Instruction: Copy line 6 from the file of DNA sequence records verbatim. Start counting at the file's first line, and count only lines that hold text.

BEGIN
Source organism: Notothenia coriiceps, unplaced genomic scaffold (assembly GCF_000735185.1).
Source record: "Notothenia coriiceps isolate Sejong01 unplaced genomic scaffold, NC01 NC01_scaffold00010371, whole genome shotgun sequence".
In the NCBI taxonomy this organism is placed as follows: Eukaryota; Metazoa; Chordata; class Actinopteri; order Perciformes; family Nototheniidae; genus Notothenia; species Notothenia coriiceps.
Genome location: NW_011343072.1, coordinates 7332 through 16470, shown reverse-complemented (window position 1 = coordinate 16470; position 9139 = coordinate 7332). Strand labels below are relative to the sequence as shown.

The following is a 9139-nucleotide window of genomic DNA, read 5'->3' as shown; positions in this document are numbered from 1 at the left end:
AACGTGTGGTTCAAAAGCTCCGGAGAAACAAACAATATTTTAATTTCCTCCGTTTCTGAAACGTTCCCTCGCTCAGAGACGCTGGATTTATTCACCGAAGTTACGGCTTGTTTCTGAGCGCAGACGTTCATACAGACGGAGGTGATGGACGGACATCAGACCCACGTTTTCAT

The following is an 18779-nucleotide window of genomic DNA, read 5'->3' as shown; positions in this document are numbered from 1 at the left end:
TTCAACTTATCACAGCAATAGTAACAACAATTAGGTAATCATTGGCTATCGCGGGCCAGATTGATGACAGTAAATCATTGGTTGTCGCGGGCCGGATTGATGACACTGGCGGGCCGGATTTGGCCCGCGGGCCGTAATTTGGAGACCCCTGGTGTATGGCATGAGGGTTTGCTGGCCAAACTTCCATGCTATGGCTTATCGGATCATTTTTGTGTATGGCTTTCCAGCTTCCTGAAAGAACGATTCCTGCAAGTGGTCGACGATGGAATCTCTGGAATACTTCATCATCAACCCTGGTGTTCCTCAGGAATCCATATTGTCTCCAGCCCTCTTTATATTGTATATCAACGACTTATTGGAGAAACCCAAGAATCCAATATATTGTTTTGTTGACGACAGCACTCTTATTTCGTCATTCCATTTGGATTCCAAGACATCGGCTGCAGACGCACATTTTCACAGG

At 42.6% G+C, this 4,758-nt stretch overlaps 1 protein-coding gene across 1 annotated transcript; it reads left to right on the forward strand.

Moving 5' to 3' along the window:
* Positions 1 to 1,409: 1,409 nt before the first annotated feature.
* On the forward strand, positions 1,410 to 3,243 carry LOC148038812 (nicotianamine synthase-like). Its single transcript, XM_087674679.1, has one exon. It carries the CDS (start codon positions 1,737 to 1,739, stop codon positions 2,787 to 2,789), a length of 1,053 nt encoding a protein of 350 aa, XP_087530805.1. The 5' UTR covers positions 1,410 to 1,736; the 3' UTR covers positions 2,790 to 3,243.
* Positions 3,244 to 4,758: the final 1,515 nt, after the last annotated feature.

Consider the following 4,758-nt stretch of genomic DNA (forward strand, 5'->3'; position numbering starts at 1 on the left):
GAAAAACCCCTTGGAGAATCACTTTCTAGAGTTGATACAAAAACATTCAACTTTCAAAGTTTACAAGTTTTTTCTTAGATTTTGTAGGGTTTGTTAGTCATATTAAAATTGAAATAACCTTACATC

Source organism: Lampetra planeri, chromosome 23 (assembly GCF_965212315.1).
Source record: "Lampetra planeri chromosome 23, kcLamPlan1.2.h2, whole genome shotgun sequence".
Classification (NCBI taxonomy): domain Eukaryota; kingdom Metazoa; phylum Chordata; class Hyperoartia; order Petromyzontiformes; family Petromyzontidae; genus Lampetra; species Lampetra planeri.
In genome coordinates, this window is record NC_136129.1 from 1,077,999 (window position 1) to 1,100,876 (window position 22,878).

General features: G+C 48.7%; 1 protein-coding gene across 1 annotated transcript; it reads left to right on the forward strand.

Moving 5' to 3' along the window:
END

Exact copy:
AACGTGTGGTTCAAAAGCTCCGGAGAAACAAACAATATTTTAATTTCCTCCGTTTCTGAAACGTTCCCTCGCTCAGAGACGCTGGATTTATTCACCGAAGTTACGGCTTGTTTCTGAGCGCAGACGTTCATACAGACGGAGGTGATGGACGGACATCAGACCCACGTTTTCAT